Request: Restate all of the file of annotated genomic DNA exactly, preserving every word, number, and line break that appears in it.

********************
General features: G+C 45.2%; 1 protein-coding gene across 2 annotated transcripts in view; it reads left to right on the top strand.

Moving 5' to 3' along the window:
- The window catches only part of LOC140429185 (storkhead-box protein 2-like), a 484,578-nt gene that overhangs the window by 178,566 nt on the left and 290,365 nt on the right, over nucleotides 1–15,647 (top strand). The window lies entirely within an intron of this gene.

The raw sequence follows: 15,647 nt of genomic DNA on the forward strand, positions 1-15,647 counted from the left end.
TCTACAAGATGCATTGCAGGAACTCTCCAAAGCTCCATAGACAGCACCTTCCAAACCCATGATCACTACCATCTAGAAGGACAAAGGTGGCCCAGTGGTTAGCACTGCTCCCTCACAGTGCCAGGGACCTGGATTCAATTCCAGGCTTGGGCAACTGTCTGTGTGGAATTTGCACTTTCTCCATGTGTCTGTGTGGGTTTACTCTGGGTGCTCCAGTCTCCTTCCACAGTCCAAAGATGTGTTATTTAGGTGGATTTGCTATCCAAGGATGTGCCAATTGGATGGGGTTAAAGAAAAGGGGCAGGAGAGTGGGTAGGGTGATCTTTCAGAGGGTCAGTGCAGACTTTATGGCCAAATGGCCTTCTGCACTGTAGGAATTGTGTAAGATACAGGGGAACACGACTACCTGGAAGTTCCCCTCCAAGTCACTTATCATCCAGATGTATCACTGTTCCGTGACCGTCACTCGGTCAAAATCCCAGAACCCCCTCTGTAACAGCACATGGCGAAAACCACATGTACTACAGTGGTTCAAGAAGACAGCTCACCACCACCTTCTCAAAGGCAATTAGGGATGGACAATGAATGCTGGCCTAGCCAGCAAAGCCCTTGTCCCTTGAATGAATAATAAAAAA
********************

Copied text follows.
General features: G+C 45.2%; 1 protein-coding gene across 2 annotated transcripts in view; it reads left to right on the top strand.

Moving 5' to 3' along the window:
- The window catches only part of LOC140429185 (storkhead-box protein 2-like), a 484,578-nt gene that overhangs the window by 178,566 nt on the left and 290,365 nt on the right, over nucleotides 1–15,647 (top strand). The window lies entirely within an intron of this gene.

The raw sequence follows: 15,647 nt of genomic DNA on the forward strand, positions 1-15,647 counted from the left end.
TCTACAAGATGCATTGCAGGAACTCTCCAAAGCTCCATAGACAGCACCTTCCAAACCCATGATCACTACCATCTAGAAGGACAAAGGTGGCCCAGTGGTTAGCACTGCTCCCTCACAGTGCCAGGGACCTGGATTCAATTCCAGGCTTGGGCAACTGTCTGTGTGGAATTTGCACTTTCTCCATGTGTCTGTGTGGGTTTACTCTGGGTGCTCCAGTCTCCTTCCACAGTCCAAAGATGTGTTATTTAGGTGGATTTGCTATCCAAGGATGTGCCAATTGGATGGGGTTAAAGAAAAGGGGCAGGAGAGTGGGTAGGGTGATCTTTCAGAGGGTCAGTGCAGACTTTATGGCCAAATGGCCTTCTGCACTGTAGGAATTGTGTAAGATACAGGGGAACACGACTACCTGGAAGTTCCCCTCCAAGTCACTTATCATCCAGATGTATCACTGTTCCGTGACCGTCACTCGGTCAAAATCCCAGAACCCCCTCTGTAACAGCACATGGCGAAAACCACATGTACTACAGTGGTTCAAGAAGACAGCTCACCACCACCTTCTCAAAGGCAATTAGGGATGGACAATGAATGCTGGCCTAGCCAGCAAAGCCCTTGTCCCTTGAATGAATAATAAAAAA